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Monday, 31 December 2007

Crime School (1938) Lewis Seiler

The Dead End Kids are busy hanging out on the street, talking tough and stealing fig newtons from the corner store. They're also stealing on a larger scale, earning money at Junkie's store bringing in whatever they can carry but Junkie doesn't want to pay the sort of cash they want and the ensuing scuffle brings together a candlestick and Junkie's head and suddenly the boys are on the way to reformatory. Sitting quietly in the background while the judge talks to the boys is Deputy Commissioner Mark Braden and he's much of the point of the film.

The point seems to be to address the common concern that sending kids to reform school only introduces them to a harder criminal element who teach them to be even worse members of society than when they got in to start with. Certainly the reformatory they arrive at initially is brutal, run by the large and imposing Superintendent Morgan with deliberate and violent demonstrations of power. Braden has a very different approach and he discovers plenty at the reformatory.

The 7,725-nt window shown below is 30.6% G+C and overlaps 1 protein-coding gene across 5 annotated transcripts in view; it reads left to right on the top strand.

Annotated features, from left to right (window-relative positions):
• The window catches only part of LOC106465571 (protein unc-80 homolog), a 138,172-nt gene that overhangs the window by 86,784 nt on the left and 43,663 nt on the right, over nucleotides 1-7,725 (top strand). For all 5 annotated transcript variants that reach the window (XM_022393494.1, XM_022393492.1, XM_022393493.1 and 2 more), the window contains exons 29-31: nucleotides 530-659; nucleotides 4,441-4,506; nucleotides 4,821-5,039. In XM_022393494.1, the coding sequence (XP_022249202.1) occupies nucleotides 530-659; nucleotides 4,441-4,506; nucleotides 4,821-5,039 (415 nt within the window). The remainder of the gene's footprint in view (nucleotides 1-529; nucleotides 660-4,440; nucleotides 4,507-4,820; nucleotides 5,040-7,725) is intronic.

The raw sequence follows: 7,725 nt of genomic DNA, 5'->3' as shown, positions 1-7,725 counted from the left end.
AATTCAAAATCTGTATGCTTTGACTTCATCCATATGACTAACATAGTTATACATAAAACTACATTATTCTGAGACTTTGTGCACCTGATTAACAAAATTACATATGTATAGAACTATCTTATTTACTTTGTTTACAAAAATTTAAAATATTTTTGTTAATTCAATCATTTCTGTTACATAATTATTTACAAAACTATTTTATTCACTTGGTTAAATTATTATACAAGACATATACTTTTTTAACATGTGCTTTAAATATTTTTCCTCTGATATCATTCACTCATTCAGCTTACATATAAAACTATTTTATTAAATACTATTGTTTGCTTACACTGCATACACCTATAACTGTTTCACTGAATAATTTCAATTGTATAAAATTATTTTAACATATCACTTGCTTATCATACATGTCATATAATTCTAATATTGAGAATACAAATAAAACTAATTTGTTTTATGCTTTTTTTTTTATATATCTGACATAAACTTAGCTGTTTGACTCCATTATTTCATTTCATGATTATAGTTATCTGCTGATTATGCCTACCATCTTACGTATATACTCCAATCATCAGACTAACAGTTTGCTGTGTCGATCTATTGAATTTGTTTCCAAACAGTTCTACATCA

Frankie Warren, one of the Dead End Kids who has only been at the reformatory for one night has already been hospitalised through being whipped. The food is indigestible slop. The reformatory doctor is a struck off drunk and many of the guards are army deserters or police officers drummed off the force. Sixty per cent of the 'inmates' turn out to be hardened criminals after they leave. Braden takes matters into his own hands and begins to clean the place up, starting by firing all the bad apples including the superintendent himself.

Braden is Humphrey Bogart, and this being 1938 he isn't a star yet but he's getting closer. This may not be the equal of Dead End, the film that gave the kids their original name, but it's a number of steps up over his previous movie, the amazing hillbilly wrestling musical comedy called Swing Your Lady. The story is not particularly surprising generally and certain parts of it are awesomely predictable but Bogart's up to the task, relishing the fact that he's not playing a gangster for a change, and the Dead End Kids were always better early on in their careers. Cy Kendall is also notably excellent as the tough former superintendent. It's worth watching for quite a few reasons, not least to see Bogie laugh.

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